Atopic dermatitis: the skin as a window into the pathogenesis of chronic allergic diseases

J Allergy Clin Immunol. 1995 Sep;96(3):302-18; quiz 319. doi: 10.1016/s0091-6749(95)70049-8.


This review has attempted to highlight several important advances in our understanding of the immunopathogenesis of AD. These include the observation that IgE has a multifunctional role in the pathogenesis of allergic inflammation. Aside from its involvement in IgE-mediated degranulation of mast cells and basophils, it is also involved in the activation of macrophage/monocytes and the stimulation of TH2 cells. Recent data also suggest that the pattern of cytokine expression in AD depends on the acuity or duration of the skin lesion. The acute onset of skin inflammation in AD is associated with a predominance of T lymphocytes and IL-4 gene expression. In chronic AD, macrophage and eosinophil activation dominate. These effector cells overexpress IL-5, IL-10, GM-CSF, and PGE2, all of which may contribute to the persistence of this disease. Although AD is not simply "asthma of the skin," similar principles may be operative in these associated atopic diseases. Both involve local infiltration of IL-4--and IL-5--secreting TH2-like cells, and both show pathologic evidence of epithelial damage, which likely serves to amplify tissue inflammation. In the case of AD, keratinocyte damage caused by scratching or microbial agents (e.g., S. aureus) is accompanied by the release of proinflammatory cytokines. In the case of asthma, bronchial epithelial damage (e.g., damage caused by viruses or eosinophil cationic proteins) and cytokine release from airway epithelium are believed to play an important role in the pathogenesis of airway inflammation. The observation that chronic AD is associated with lichenification and dermal fibrosis, which are only slowly responsive to topical corticosteroids, is somewhat analogous to the recent concerns over airway remodeling (e.g., subepithelial airway fibrosis) is asthma and the finding that early intervention with inhaled corticosteroids is needed for optimal responses. Differences in the clinical manifestations of disease in these important target organs are likely to lie in their distinct resident cells, environment exposures that occur in the skin but not the lung, and the immune response to allergen sensitization of specialized lymphoid systems. Although the major focus of research in allergy to date has been on understanding of generic mechanisms underlying IgE regulation and action, it is well known that although IgE responses are necessary, they are not sufficient to account for the chronicity or tissue specificity of different allergic diseases.(ABSTRACT TRUNCATED AT 400 WORDS)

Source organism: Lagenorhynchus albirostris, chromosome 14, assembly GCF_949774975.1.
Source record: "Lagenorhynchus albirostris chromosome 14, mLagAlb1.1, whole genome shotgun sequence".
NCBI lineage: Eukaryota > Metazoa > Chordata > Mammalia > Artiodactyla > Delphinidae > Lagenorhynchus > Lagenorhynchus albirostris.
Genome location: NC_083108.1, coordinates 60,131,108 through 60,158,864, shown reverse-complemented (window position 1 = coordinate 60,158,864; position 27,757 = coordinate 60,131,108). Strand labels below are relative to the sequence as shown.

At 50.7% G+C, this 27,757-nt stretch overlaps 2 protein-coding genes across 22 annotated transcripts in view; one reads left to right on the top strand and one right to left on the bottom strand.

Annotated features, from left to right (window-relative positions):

Publication types

  • Research Support, U.S. Gov't, P.H.S.
  • Review

MeSH terms

  • Allergens / physiology
  • Chronic Disease
  • Dermatitis, Atopic / etiology*
  • Dermatitis, Atopic / physiopathology
  • Dermatitis, Atopic / therapy
  • Humans
  • Hypersensitivity / etiology*
  • Immunoglobulin E / physiology
  • Immunophenotyping
  • Skin / pathology
  • Skin / physiopathology*


  • Allergens
  • Immunoglobulin E